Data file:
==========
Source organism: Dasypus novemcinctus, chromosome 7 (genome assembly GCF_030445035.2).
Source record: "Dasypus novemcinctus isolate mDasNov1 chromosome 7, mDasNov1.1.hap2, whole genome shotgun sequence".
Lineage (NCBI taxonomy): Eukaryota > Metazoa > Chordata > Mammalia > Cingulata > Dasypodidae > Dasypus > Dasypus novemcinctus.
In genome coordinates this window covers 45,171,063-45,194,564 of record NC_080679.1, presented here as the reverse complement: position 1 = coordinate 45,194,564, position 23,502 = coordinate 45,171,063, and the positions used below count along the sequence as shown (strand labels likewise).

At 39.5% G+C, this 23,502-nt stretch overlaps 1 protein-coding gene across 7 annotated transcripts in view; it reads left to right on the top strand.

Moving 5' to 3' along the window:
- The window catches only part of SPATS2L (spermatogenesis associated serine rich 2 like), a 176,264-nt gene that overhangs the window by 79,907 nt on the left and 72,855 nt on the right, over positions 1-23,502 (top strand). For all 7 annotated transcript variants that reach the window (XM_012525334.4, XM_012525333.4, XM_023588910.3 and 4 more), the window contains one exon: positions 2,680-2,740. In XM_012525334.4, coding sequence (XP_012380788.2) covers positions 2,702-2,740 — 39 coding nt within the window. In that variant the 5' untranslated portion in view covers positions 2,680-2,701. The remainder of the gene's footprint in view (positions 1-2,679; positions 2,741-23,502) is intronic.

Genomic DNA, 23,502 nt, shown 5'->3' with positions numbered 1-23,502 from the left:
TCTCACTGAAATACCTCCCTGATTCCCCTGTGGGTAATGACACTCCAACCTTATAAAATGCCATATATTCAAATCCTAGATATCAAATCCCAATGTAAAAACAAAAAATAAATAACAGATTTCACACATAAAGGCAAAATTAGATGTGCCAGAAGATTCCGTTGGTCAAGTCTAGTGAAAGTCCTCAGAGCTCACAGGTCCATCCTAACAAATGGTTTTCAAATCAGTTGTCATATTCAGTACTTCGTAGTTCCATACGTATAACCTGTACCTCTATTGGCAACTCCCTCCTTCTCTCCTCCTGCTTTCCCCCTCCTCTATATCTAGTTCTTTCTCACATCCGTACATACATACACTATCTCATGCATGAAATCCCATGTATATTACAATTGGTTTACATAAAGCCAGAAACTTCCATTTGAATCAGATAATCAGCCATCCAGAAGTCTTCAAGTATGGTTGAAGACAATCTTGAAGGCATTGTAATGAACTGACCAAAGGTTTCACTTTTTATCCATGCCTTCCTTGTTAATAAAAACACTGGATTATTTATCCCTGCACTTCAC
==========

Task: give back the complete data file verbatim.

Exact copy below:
Source organism: Dasypus novemcinctus, chromosome 7 (genome assembly GCF_030445035.2).
Source record: "Dasypus novemcinctus isolate mDasNov1 chromosome 7, mDasNov1.1.hap2, whole genome shotgun sequence".
Lineage (NCBI taxonomy): Eukaryota > Metazoa > Chordata > Mammalia > Cingulata > Dasypodidae > Dasypus > Dasypus novemcinctus.
In genome coordinates this window covers 45,171,063-45,194,564 of record NC_080679.1, presented here as the reverse complement: position 1 = coordinate 45,194,564, position 23,502 = coordinate 45,171,063, and the positions used below count along the sequence as shown (strand labels likewise).

At 39.5% G+C, this 23,502-nt stretch overlaps 1 protein-coding gene across 7 annotated transcripts in view; it reads left to right on the top strand.

Moving 5' to 3' along the window:
- The window catches only part of SPATS2L (spermatogenesis associated serine rich 2 like), a 176,264-nt gene that overhangs the window by 79,907 nt on the left and 72,855 nt on the right, over positions 1-23,502 (top strand). For all 7 annotated transcript variants that reach the window (XM_012525334.4, XM_012525333.4, XM_023588910.3 and 4 more), the window contains one exon: positions 2,680-2,740. In XM_012525334.4, coding sequence (XP_012380788.2) covers positions 2,702-2,740 — 39 coding nt within the window. In that variant the 5' untranslated portion in view covers positions 2,680-2,701. The remainder of the gene's footprint in view (positions 1-2,679; positions 2,741-23,502) is intronic.

Genomic DNA, 23,502 nt, shown 5'->3' with positions numbered 1-23,502 from the left:
TCTCACTGAAATACCTCCCTGATTCCCCTGTGGGTAATGACACTCCAACCTTATAAAATGCCATATATTCAAATCCTAGATATCAAATCCCAATGTAAAAACAAAAAATAAATAACAGATTTCACACATAAAGGCAAAATTAGATGTGCCAGAAGATTCCGTTGGTCAAGTCTAGTGAAAGTCCTCAGAGCTCACAGGTCCATCCTAACAAATGGTTTTCAAATCAGTTGTCATATTCAGTACTTCGTAGTTCCATACGTATAACCTGTACCTCTATTGGCAACTCCCTCCTTCTCTCCTCCTGCTTTCCCCCTCCTCTATATCTAGTTCTTTCTCACATCCGTACATACATACACTATCTCATGCATGAAATCCCATGTATATTACAATTGGTTTACATAAAGCCAGAAACTTCCATTTGAATCAGATAATCAGCCATCCAGAAGTCTTCAAGTATGGTTGAAGACAATCTTGAAGGCATTGTAATGAACTGACCAAAGGTTTCACTTTTTATCCATGCCTTCCTTGTTAATAAAAACACTGGATTATTTATCCCTGCACTTCAC